Every month architects and industry insiders share their recommendations for the best exhibitions and events to visit in New York.
March is New York Art Fair month. If you, as I, love architecture AND art, this month will be busy. But if you can overcome the buzz, the flair, and the glam of the art world at its maximum volume, you might discover some architecture shows and events that need some attention.
Let’s start from home. As Associate Curator at Storefront for Art and Architecture, I must suggest, encourage, and kindly invite you all to visit our next exhibition, opening in March at Storefront’s gallery: Control Syntax Rio, a project curated and designed by Farzin Lotfi-Jam and Mark Wasiuta on the networks and politics of surveillance in the contemporary city. The installation, coming from the Het Nieuwe Instituut in Rotterdam, presents Rio de Janeiro as the ultimate example of our metropolitan reality, between imminent catastrophe and massive urban data-management.
If you want to follow the thread of the impact of architecture in developing countries, don’t miss the always glowing pictures of Iwan Baan at Architecture of Independence - African Modernism at the Center for Architecture, curated by Manuel Herz. The exhibition, derived from a book, is also the foundation for a series of parallel events, including a conversation with Mr. Baan on March 15th.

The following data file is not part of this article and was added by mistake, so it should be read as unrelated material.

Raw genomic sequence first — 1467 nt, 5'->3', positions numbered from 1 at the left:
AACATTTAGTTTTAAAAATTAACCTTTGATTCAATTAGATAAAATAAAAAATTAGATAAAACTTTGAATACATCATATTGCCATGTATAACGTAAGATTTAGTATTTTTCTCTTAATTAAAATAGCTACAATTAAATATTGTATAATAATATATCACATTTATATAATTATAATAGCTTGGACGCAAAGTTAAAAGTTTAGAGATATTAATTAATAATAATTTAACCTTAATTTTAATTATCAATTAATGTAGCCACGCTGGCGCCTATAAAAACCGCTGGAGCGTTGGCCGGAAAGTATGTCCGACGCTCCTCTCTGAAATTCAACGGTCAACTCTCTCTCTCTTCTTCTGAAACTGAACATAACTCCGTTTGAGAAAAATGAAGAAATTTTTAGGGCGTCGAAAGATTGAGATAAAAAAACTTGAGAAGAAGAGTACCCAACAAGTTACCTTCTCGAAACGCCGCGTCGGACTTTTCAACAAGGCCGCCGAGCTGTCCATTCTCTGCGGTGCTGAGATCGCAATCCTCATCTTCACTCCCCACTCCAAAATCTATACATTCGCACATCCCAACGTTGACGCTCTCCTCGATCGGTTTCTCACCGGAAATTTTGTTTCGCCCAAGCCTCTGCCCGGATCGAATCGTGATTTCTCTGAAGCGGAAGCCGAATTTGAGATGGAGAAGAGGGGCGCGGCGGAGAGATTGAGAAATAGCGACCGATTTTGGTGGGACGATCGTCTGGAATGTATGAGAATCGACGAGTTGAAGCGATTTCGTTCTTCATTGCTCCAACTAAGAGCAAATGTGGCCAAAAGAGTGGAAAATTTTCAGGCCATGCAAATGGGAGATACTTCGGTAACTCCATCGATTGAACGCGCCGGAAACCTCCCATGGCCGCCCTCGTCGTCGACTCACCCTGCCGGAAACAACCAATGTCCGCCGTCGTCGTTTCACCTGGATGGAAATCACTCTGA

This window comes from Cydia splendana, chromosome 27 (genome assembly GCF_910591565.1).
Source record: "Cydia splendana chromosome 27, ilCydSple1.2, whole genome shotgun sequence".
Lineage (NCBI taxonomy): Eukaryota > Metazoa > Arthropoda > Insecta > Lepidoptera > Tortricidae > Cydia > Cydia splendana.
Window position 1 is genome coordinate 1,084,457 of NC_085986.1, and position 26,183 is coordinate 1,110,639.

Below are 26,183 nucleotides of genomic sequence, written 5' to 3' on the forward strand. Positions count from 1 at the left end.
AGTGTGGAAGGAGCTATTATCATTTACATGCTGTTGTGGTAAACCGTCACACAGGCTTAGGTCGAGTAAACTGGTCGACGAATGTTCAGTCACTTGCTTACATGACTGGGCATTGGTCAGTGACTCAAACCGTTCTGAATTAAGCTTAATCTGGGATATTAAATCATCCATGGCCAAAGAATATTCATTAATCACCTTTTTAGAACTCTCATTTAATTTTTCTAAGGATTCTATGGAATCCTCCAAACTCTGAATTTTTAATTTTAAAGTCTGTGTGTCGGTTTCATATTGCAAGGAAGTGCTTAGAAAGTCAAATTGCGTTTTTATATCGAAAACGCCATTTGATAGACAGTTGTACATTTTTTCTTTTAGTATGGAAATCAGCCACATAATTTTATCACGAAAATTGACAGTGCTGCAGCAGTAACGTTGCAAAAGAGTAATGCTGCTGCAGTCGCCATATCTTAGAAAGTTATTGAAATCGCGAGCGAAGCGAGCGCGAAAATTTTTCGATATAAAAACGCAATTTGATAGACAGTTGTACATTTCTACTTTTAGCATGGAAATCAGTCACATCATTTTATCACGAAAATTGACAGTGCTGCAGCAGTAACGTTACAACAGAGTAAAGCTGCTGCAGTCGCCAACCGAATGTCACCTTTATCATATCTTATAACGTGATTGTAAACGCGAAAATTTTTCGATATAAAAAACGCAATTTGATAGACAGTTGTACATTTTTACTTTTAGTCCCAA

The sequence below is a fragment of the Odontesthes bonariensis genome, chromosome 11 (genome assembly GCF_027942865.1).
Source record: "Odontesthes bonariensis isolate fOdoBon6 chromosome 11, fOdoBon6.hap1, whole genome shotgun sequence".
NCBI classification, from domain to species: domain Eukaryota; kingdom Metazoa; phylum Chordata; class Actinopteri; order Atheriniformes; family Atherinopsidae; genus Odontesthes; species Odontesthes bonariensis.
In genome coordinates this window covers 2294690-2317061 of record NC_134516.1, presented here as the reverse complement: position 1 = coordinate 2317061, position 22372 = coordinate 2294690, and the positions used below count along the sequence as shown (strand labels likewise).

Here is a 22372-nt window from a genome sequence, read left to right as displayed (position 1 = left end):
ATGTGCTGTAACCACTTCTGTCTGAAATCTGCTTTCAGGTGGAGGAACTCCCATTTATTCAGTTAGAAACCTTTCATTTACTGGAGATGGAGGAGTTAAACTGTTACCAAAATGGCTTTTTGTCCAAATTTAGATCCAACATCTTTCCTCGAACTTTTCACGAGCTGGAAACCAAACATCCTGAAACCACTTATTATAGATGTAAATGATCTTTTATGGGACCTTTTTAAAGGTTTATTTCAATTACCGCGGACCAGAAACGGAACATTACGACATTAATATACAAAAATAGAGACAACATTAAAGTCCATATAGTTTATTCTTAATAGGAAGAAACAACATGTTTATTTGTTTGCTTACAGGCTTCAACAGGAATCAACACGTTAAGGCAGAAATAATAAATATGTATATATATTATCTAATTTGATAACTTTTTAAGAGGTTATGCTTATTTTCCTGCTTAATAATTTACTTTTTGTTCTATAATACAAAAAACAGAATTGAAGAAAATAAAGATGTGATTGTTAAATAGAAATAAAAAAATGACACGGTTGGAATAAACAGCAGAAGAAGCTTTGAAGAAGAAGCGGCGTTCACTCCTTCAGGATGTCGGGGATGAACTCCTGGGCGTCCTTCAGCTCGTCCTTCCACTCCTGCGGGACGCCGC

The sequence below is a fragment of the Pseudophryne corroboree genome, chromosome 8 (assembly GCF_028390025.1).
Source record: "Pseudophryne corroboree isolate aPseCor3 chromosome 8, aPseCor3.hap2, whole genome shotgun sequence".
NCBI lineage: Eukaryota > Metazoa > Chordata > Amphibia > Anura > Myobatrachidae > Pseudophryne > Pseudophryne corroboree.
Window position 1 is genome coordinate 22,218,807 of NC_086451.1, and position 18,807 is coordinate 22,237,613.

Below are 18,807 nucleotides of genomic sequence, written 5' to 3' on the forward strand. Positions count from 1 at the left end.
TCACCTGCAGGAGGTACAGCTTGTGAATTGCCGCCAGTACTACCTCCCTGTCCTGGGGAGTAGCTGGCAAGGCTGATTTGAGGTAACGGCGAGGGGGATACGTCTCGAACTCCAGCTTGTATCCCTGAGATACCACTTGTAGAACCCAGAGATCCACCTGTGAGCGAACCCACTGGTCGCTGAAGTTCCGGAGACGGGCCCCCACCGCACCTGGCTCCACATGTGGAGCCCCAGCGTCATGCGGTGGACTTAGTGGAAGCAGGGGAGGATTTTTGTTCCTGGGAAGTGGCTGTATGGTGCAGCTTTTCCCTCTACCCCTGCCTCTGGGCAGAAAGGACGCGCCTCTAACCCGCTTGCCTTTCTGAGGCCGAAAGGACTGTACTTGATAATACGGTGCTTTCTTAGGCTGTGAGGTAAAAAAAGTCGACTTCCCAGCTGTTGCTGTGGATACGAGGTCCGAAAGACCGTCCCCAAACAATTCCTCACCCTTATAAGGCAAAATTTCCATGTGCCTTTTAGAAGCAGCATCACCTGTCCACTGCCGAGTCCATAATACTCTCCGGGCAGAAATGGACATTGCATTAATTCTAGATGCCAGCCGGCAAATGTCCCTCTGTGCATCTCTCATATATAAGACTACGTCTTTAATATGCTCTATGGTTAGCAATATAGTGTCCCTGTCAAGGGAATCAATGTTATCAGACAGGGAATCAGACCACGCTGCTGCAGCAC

To finish the month with good taste, go uptown on March 30th for the opening of Liam Young: New Romance at the Arthur Ross Architecture Gallery, the first U.S. solo exhibition of the surprising and unclassifiable work of the architect Liam Young. His use of narrative, fictions, and new technologies is remarkable. Watching his films one discovers the effectiveness of storytelling in communicating architectural research.
March has also a good roster of public events. Some of them address the work of a young generation of architects. As part of the always informative Emerging Voices series organized by The Architectural League, we can find, among others, the work of two elegant, sophisticated, and personal offices. From Mexico City, Frida Escobedo; from the Bowery, Leong Leong. Both firms have a meteoric career behind and a bright future ahead.
A more obscure but important discussion will follow the screening of Tim Slade’s film, The Destruction of Memory at the event “Architecture, War, and the Erasure of Identity” at the Parsons School of Design. The film, based on a book by writer Robert Bevan, reflects on the role of architecture in the construction—and destruction—of identity in conflict zones.
Finally, on March 20th, I will not miss the opportunity to be at Columbia University GSAPP for the lecture by Point Supreme, a peculiar, visually fueled, “collagey” firm founded in Rotterdam in 2008 by Konstantinos Pantazis and Marianna Rentzou, now based in Athens.
Remember: Go see exhibitions. See you in the galleries!